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Christian Music - Reviews, News, Interviews

A Moment of Imperfect Clarity

  • reviewed by Russ Breimeier Copyright Christianity Today International
  • 2003 1 Sep
  • COMMENTS
A Moment of Imperfect Clarity
Sounds like … an even more pronounced shift from the rapcore that characterized Spoken's early career, more clearly embracing hard- edged emo-rock like Further Seems Forever, Finch, The Used, Anberlin, and The Juliana Theory.At a glance … with passionate and clear lyrical expressions of faith, this is a solid emo-flavored hard rock entry from the long absent Spoken.

If you listen to A Moment of Imperfect Clarity, it may not be readily apparent that it's the latest release from Spoken—unless, of course, you're staring directly at the album cover. The Arkansas band started by lead vocalist Matt Baird and guitarist Jef Cunningham debuted in 1998 on Metro One as a Christian rapcore band similar to Rage Against the Machine or early P.O.D., earning them tours with Pax 217 and Living Sacrifice over the years. In time, however, they've come to embrace more melodic (though still heavy) rock, beginning with their last studio effort, 2000's Echoes of the Spirit Still Dwell. Now with the Tooth & Nail family, Spoken makes a triumphant emotionally charged return on A Moment of Imperfect Clarity.

The album is produced by GGGarth, an appropriate match best known for his work with Chevelle and Rage Against the Machine. There's no longer a trace of the rapcore found on the band's earlier albums. Instead, Spoken has clearly embraced the emo-flavored hard rock of bands such as Further Seems Forever, The Used, Finch, and The Juliana Theory with catchy guitar riffs, a thick wall of rhythmic sound, and passionately fueled melodies.

Spoken has long believed in putting ministry ahead of musicianship. Such bands typically let their art suffer as a result, but not so here. The sound is solid, and while most of the lyrics are clear expressions of faith, they're written without resorting to the obvious or the pretentious. Beginning the album with "Across These Waters," Baird sings a powerful song of rededication to the Lord reminiscent of Creed: "Come on and take me by the hand and show me/Take me to a place where I can see/Where there's no darkness to surround me/A place where time stands still for you and me."

"In Dreams (I Sometimes See You)" is a reaction to times of doubt, while "A Breath in the Fog" serves as a prayer to God for strength and support: "My dreams may not come true/I may fall on my face/Still my hope is in you/All I need is the strength to make it through." The extremely melodic closer "How Long" is almost worshipful in a passionate look at God glorified by creation, with Baird confidently proclaiming, "I know you are here, I feel you on the aire/How long will the heavens cry out to you?/How long will creation speak your name?"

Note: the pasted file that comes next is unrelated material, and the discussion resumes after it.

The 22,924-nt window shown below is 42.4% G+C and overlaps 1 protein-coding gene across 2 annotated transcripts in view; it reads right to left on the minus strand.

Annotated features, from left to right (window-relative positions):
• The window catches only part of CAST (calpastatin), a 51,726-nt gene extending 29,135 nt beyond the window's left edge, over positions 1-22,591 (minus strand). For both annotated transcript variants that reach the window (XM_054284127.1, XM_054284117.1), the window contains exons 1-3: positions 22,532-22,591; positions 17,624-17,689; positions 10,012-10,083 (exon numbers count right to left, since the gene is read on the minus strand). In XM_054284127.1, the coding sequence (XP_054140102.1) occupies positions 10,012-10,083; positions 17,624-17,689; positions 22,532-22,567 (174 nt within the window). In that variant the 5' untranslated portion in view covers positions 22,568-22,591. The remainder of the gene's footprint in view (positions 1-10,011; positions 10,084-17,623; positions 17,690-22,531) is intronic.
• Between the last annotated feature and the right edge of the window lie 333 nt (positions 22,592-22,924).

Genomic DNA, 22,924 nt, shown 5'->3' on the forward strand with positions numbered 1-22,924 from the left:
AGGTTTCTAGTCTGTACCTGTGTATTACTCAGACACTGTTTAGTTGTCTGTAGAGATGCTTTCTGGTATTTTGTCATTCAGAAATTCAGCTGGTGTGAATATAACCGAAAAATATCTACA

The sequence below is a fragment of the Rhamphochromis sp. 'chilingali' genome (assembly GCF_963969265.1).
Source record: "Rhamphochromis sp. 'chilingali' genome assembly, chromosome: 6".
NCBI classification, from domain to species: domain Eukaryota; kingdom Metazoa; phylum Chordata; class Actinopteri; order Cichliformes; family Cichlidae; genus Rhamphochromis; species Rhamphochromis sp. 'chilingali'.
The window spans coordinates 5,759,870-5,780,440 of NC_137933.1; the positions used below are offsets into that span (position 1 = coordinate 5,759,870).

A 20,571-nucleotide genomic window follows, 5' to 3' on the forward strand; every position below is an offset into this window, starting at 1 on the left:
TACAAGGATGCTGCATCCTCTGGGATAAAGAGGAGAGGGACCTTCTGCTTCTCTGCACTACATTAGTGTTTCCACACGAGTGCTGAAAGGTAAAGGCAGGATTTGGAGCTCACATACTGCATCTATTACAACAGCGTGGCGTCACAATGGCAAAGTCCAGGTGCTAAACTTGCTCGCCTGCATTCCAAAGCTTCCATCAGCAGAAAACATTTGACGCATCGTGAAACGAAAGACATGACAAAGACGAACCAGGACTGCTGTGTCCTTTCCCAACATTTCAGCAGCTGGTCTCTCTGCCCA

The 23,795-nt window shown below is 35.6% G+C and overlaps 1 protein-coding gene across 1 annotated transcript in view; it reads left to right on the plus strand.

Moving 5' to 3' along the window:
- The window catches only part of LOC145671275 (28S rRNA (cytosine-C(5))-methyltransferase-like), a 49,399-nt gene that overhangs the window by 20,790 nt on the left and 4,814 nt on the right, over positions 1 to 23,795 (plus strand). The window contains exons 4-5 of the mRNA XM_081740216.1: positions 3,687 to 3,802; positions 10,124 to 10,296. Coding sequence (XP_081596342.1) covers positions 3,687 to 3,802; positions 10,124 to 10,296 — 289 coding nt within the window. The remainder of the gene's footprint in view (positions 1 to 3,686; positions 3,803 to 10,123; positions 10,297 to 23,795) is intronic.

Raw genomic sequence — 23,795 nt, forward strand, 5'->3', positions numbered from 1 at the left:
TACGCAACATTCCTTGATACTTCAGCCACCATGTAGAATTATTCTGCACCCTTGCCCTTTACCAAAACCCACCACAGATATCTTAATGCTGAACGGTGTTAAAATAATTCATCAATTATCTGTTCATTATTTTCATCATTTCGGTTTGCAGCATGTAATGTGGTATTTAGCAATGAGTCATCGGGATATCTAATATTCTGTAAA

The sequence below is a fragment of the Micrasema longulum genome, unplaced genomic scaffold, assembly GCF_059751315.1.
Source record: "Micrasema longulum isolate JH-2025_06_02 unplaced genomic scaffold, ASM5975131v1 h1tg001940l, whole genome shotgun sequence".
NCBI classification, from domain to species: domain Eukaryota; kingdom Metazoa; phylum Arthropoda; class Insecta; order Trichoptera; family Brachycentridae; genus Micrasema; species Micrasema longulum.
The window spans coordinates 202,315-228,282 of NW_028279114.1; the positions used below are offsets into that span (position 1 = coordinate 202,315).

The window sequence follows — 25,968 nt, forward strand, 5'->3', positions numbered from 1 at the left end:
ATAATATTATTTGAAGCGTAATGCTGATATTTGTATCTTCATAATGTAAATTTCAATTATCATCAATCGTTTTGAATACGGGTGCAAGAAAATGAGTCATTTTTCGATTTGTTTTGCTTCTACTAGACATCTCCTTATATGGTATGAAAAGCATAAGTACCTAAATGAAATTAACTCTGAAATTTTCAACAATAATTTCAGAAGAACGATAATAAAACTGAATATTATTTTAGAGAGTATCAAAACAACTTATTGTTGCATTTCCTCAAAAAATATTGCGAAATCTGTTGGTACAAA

Some of the songs even take on poetic role-playing to communicate their message. "Falling Further" is written from the point-of-view of the disciple Thomas, lamenting Christ's departure from this earth and reinforcing his conviction to faithfully serve the Lord. It's nicely complimented by "Sleep Well Tonight," a love letter to us from Jesus, who promises to return soon: "I can see the city skyline/I'm not that far away/I pull into the driveway and I see you." Then there's "Remembered," also written from Christ's perspective as an intense lament over the ease with which we embrace sin over his love: "There was a time you would speak to me when you needed something from me/Now it's your turn to crucify me/Your flesh seems stronger than your love for me/Your flesh cries out only for a moment."

A Moment of Imperfect Clarity could benefit from a little more variation in the songs, though it does a lot better than other similar bands in the genre. A laid-back guitar pop groove underlies the romantic "A World Away," no doubt written for Baird's wife, though it does get considerably louder before the song's end. In contrast, "Learning to Forget" is a hard emo-rock tour de force, almost like Queen's "Bohemian Rhapsody" or Radiohead's "Paranoid Android" because of the way it's stylistically segmented. The only modern rock fans likely to be disappointed here are those who favored Spoken's earlier rapcore sound. Those who like the emo-charged heavy rock of the past few years, however, are bound to be pleasantly impressed with how well Spoken pulls it off on A Moment of Imperfect Clarity.


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